“I wasn’t invited,” Harry said.
By the time Harry arrived alone at Balmoral, the queen was dead.
Harry writes that when he introduced Meghan Markle to his family in 2016, his father first loved her. But her brother, Prince William, was skeptical.
Other family members, Harry told Cooper, were also uneasy.
“From the start, before they even had a chance to know her,” Harry said. “And the British press jumped on it. And here we are.”
In his book, Prince Harry’s portrayal of his stepmother, Camilla, now the Queen Consort, is perhaps the most critical. She married then-Prince Charles in 2005, although the two had been involved on and off for decades. Princess Diana called Camilla a “third person” in her marriage, and Prince Harry hasn’t forgotten that.
She was described by the tabloids as “the bad guy,” Harry told Cooper. “She was the third person in their marriage. She needed to rehabilitate her image.”
“You and your brother directly asked your father not to marry Camilla?” Cooper asked.
“Yes,” said Harry. “We didn’t think it was necessary. We thought it was going to do more harm than good, and if he’s now with his person, that – that’s surely enough. Why go that far when you don’t? don’t necessarily need it? We wanted him to be happy. And we saw how happy he was with her. So, at the time, it was ‘OK’.”
“It was a buildup of – frustration, I think, on his part. It was at a time when people in his office were telling him certain things,” Harry said. “And at the same time, he was consuming a lot of tabloid press, a lot of stories. And he had some issues, which weren’t based on reality. And I was standing up for my wife. And he was coming for my wife. She didn’t wasn’t there at the time, but through the things he was saying. I was defending myself. And we walked from one room to the kitchen. And his frustrations were growing, and growing, and growing. He was screaming This n It wasn’t pleasant. It wasn’t pleasant at all. And he broke down. And he pushed me to the ground.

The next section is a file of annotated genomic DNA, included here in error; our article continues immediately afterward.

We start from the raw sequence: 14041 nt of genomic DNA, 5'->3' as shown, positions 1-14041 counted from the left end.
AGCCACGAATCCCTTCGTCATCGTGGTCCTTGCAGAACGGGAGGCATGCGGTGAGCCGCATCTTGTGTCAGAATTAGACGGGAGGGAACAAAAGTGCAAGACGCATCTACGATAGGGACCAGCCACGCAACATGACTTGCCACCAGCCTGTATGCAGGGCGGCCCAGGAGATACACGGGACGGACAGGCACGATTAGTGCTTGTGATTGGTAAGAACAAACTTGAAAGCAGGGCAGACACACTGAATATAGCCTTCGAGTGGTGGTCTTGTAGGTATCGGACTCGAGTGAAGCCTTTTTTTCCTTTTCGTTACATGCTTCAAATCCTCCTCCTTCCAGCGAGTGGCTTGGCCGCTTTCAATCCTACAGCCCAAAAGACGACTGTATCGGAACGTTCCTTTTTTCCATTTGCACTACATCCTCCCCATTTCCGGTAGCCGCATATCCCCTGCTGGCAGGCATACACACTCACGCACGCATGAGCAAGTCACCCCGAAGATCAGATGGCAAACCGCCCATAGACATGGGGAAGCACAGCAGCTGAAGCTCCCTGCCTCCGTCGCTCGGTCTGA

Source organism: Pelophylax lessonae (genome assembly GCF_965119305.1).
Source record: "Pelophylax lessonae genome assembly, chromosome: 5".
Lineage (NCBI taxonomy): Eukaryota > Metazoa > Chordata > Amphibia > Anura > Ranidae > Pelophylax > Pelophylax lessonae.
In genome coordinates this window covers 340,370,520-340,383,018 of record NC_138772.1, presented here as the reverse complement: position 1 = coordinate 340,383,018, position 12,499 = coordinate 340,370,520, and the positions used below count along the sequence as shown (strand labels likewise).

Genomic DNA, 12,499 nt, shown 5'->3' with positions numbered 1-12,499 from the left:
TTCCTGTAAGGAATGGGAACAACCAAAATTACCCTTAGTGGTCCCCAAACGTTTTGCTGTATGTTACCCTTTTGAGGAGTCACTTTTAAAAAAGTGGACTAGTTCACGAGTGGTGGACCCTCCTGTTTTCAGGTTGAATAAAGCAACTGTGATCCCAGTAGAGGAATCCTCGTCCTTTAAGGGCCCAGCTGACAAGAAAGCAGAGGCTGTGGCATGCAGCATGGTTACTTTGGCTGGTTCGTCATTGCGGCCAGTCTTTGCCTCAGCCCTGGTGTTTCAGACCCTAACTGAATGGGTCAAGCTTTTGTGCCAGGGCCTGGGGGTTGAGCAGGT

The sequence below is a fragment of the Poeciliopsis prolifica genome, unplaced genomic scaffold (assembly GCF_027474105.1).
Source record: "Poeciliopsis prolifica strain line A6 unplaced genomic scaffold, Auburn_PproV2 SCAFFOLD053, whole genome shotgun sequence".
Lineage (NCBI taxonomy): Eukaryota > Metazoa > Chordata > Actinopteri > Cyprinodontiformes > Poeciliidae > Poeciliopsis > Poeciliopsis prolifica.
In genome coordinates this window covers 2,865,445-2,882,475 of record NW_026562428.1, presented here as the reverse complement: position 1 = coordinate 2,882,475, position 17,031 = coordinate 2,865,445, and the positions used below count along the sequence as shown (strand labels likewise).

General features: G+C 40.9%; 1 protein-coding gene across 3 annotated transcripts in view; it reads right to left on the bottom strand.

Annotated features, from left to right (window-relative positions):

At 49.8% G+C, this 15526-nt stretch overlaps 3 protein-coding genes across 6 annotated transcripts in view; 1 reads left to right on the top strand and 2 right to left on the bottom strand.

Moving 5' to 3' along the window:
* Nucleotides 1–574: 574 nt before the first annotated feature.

“He knocked you down?” Cooper asked.
“He knocked me over. I landed on the dog bowl,” Harry said. “I cut my back. I didn’t know it at the time. But, yeah, he…he apologized afterwards. It was quite an unpleasant experience.”
Although Harry and William seemed inseparable to the outside world growing up, the two have lived separate lives since their mother died.
“Even when you were in the same school, in high school,” Cooper told Harry, “Your brother told you, ‘Act like we don’t know each other.'”
“Yeah, and at the time it hurt. I couldn’t figure it out. I was like, ‘What do you mean? We’re in the same school now,'” Harry said. “Like, ‘I haven’t seen you in ages, now we can hang out.’ He’s like, ‘No, no, no, when we’re in school, we don’t know each other.’ And I took that personally. But yeah, you’re absolutely right, you hit the nail on the head. Like, we had a very similar traumatic experience, and then we… we called it a two very different ways.
60 Minutes has contacted Buckingham Palace for comment. Palace officials demanded that before we consider commenting, we provide them with our report before it airs, which 60 Minutes does not.